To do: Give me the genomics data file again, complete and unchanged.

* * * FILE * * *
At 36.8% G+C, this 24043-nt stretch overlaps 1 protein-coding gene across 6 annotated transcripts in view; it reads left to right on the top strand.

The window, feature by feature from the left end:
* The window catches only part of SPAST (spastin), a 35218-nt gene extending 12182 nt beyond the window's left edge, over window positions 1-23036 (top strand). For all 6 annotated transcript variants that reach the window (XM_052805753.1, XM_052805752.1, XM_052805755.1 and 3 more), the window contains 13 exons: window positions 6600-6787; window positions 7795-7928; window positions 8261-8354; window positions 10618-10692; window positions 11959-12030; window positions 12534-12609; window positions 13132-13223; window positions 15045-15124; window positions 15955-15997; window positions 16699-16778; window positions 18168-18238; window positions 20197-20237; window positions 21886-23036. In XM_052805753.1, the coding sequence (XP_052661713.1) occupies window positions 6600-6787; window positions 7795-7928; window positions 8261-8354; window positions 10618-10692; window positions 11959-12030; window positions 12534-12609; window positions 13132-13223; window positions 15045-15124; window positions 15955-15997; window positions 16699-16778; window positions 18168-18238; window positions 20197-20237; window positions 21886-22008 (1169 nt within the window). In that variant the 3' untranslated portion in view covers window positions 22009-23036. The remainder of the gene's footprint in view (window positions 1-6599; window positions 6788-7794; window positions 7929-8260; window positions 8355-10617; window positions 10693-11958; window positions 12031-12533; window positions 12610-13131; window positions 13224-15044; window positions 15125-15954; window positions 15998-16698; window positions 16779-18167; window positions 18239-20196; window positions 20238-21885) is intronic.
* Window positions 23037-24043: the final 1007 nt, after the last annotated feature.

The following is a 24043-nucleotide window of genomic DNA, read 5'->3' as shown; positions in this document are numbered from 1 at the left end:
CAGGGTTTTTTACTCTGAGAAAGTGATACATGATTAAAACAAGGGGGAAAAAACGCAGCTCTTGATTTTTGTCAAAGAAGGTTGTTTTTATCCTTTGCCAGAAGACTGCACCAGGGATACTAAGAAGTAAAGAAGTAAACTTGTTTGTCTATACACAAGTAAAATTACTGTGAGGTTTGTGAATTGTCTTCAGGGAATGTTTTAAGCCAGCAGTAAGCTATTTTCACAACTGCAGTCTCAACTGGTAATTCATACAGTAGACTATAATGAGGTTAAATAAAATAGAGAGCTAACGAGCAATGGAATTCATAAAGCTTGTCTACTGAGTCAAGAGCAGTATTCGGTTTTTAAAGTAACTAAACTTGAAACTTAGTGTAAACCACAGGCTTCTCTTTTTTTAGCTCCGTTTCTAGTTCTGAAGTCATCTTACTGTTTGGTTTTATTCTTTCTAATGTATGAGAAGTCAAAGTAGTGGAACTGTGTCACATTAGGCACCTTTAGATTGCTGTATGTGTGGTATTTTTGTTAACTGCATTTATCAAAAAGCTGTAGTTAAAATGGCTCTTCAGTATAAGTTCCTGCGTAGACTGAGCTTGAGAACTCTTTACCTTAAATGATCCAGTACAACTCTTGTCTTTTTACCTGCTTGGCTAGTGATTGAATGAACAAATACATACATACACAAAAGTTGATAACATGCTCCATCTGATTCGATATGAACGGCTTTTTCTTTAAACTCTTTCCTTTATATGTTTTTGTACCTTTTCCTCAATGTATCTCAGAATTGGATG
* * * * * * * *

At 36.8% G+C, this 24043-nt stretch overlaps 1 protein-coding gene across 6 annotated transcripts in view; it reads left to right on the top strand.

The window, feature by feature from the left end:
* The window catches only part of SPAST (spastin), a 35218-nt gene extending 12182 nt beyond the window's left edge, over window positions 1-23036 (top strand). For all 6 annotated transcript variants that reach the window (XM_052805753.1, XM_052805752.1, XM_052805755.1 and 3 more), the window contains 13 exons: window positions 6600-6787; window positions 7795-7928; window positions 8261-8354; window positions 10618-10692; window positions 11959-12030; window positions 12534-12609; window positions 13132-13223; window positions 15045-15124; window positions 15955-15997; window positions 16699-16778; window positions 18168-18238; window positions 20197-20237; window positions 21886-23036. In XM_052805753.1, the coding sequence (XP_052661713.1) occupies window positions 6600-6787; window positions 7795-7928; window positions 8261-8354; window positions 10618-10692; window positions 11959-12030; window positions 12534-12609; window positions 13132-13223; window positions 15045-15124; window positions 15955-15997; window positions 16699-16778; window positions 18168-18238; window positions 20197-20237; window positions 21886-22008 (1169 nt within the window). In that variant the 3' untranslated portion in view covers window positions 22009-23036. The remainder of the gene's footprint in view (window positions 1-6599; window positions 6788-7794; window positions 7929-8260; window positions 8355-10617; window positions 10693-11958; window positions 12031-12533; window positions 12610-13131; window positions 13224-15044; window positions 15125-15954; window positions 15998-16698; window positions 16779-18167; window positions 18239-20196; window positions 20238-21885) is intronic.
* Window positions 23037-24043: the final 1007 nt, after the last annotated feature.

The following is a 24043-nucleotide window of genomic DNA, read 5'->3' as shown; positions in this document are numbered from 1 at the left end:
CAGGGTTTTTTACTCTGAGAAAGTGATACATGATTAAAACAAGGGGGAAAAAACGCAGCTCTTGATTTTTGTCAAAGAAGGTTGTTTTTATCCTTTGCCAGAAGACTGCACCAGGGATACTAAGAAGTAAAGAAGTAAACTTGTTTGTCTATACACAAGTAAAATTACTGTGAGGTTTGTGAATTGTCTTCAGGGAATGTTTTAAGCCAGCAGTAAGCTATTTTCACAACTGCAGTCTCAACTGGTAATTCATACAGTAGACTATAATGAGGTTAAATAAAATAGAGAGCTAACGAGCAATGGAATTCATAAAGCTTGTCTACTGAGTCAAGAGCAGTATTCGGTTTTTAAAGTAACTAAACTTGAAACTTAGTGTAAACCACAGGCTTCTCTTTTTTTAGCTCCGTTTCTAGTTCTGAAGTCATCTTACTGTTTGGTTTTATTCTTTCTAATGTATGAGAAGTCAAAGTAGTGGAACTGTGTCACATTAGGCACCTTTAGATTGCTGTATGTGTGGTATTTTTGTTAACTGCATTTATCAAAAAGCTGTAGTTAAAATGGCTCTTCAGTATAAGTTCCTGCGTAGACTGAGCTTGAGAACTCTTTACCTTAAATGATCCAGTACAACTCTTGTCTTTTTACCTGCTTGGCTAGTGATTGAATGAACAAATACATACATACACAAAAGTTGATAACATGCTCCATCTGATTCGATATGAACGGCTTTTTCTTTAAACTCTTTCCTTTATATGTTTTTGTACCTTTTCCTCAATGTATCTCAGAATTGGATG